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Golden Rule Of GAMSAT Essays: Be Specific

Generalisation is the process by which you broaden the scope of a statement. Generalisations are often a manifestation of a logical fallacy called Composition/Division. The tendency to make generalisations comes from the desire to embelish your writing – to make your words seem more profound.

Unfortunately, their use tends to have the opposite effect.

Generalisations give the examiner the impression that you are not thinking. The marking scheme makes it clear that a large proportion of marks are given for demonstrating depth of thought. Generalisations are the exact opposite of this – they suggest an attempt at breadth of thought, and you don’t get marks for that.

Last time, we looked at an essay full of broad generalisations and unsupported statements. Here is another unedited one – many thanks to the student who sent this in!

Broad generalisations are marked red and unsupported declarations are in blue.


“Has television benefited us as a society?”

The topic of whether television has benefited us as a society is one that can swing both ways.
On the one hand, television is a tool for entertainment that has taken many hours of our time on a daily basis. This has led to a decrease in productivity, especially in children, and has only contributed to increased laziness in society.
On the other hand, television has allowed us to keep up to date with developments around the world. It has vastly increased the number of jobs for people who now have a large platform in which to express themselves and create a successful career. It has also become a vast source of information and has allowed individuals to experience exotic environments from the comfort of their living room.


Sample Essay #1 – Argument Construction For Task A

The following essay was written and sent in by a GAMSAT student. It corresponds to a set of Task A quotes related to crime and punishment.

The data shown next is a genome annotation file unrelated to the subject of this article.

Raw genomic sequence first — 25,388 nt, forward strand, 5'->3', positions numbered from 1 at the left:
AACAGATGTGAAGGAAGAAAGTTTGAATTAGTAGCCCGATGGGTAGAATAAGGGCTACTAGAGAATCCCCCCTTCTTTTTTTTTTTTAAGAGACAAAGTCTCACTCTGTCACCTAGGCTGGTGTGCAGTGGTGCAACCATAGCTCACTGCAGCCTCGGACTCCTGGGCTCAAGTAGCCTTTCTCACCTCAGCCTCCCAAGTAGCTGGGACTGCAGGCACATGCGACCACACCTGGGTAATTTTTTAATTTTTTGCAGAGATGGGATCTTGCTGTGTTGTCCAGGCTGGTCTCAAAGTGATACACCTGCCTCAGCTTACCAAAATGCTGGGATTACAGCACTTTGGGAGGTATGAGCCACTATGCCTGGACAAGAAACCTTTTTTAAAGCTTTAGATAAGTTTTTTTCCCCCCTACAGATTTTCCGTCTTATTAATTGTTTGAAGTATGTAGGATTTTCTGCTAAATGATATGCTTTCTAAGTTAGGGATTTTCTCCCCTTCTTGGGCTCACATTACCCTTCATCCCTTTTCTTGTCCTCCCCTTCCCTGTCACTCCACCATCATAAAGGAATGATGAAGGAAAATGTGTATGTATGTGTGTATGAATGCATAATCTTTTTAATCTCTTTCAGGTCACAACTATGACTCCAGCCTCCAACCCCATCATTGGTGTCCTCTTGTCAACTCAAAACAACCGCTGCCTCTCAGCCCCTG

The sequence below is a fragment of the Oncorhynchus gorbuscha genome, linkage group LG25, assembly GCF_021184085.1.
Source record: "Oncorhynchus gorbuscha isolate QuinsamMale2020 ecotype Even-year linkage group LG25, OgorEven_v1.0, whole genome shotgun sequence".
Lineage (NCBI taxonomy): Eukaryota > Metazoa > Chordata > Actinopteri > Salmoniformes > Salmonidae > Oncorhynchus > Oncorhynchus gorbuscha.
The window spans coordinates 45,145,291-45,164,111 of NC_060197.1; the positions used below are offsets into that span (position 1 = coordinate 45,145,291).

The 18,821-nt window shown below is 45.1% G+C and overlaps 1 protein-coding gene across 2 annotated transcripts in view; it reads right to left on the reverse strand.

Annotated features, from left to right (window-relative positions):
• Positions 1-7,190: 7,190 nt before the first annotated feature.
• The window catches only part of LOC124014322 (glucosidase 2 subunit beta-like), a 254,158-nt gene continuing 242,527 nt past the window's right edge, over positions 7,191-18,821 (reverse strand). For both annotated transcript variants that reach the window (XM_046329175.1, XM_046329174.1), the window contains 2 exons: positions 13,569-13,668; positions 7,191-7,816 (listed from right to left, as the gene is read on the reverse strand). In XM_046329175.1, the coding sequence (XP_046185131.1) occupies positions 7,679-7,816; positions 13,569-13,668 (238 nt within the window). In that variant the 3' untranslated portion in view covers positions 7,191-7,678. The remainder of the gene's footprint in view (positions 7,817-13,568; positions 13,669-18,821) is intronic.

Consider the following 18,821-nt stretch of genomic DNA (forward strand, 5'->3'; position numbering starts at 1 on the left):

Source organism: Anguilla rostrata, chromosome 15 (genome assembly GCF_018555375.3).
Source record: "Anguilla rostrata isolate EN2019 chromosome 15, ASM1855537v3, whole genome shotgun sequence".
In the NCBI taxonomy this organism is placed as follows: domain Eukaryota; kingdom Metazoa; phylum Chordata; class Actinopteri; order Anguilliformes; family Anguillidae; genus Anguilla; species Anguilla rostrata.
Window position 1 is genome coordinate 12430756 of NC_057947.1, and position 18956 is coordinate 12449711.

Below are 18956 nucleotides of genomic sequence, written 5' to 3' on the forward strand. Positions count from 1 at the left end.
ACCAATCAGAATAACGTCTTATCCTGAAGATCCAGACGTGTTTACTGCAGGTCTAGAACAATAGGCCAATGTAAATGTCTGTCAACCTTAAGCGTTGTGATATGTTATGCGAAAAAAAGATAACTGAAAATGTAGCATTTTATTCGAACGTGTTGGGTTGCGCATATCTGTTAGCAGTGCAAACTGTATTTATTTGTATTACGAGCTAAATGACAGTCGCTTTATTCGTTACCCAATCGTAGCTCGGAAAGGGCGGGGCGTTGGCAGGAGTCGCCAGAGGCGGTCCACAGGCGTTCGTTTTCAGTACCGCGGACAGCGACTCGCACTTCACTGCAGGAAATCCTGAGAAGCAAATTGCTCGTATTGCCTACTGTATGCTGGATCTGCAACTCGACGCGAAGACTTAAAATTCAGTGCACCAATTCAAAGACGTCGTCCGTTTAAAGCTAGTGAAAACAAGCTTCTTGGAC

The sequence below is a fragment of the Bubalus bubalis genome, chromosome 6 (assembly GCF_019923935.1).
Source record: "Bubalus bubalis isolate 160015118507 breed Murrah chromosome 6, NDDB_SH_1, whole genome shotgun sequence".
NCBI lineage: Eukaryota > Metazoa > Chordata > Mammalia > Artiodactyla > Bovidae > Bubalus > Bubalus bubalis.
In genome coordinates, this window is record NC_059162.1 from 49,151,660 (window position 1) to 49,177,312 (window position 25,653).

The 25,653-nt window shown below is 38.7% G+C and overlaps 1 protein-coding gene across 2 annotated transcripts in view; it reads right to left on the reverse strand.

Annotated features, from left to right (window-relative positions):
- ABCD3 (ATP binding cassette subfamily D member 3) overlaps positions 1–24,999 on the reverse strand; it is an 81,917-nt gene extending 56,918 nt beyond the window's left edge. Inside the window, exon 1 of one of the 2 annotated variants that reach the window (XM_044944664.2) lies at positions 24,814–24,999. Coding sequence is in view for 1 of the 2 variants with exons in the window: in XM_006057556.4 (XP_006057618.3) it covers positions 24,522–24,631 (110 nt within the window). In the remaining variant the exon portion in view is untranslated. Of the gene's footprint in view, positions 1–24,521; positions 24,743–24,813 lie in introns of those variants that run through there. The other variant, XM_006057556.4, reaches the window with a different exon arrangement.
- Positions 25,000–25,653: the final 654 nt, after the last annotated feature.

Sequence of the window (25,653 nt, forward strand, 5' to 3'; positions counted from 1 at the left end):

Spelling and grammar or otherwise striking mistakes have been highlighted in red. Comments, corrections and learning points are written below.


“Do we need tougher jails?”

Crime, it seems, will always remain present in our society. A logical method to reduce crime is not only to catch the criminals but to find a way to reform them so they can become positive members of society. A lot of this is dependant on the treatment a convict receives behind bars.
The topics of whether jails should be tougher provide conflicting views. On the one hand, we have examples of individuals who used their time in prison to educate themselves and reflect on the negative lifestyle they were living. Malcolm X is one high profile example of this. A hustler and burglar who could barely read or write found a way to educate himself on the history of his people and become a voice for the blacks around the world.

On the other hand, jails are seen as too soft. We have members of society celebrating going to jail due to an increase in their standards of living. Some jails offer 3 meals a day as well as access to faculties such as libraries and gyms. For those who spent much of their time on the streets, jail becomes a peaceful escape from their usual struggle for survival. Some criminals are released from jail only to try and find some way to return. In cases like this, we can see a tougher level of treatment is required.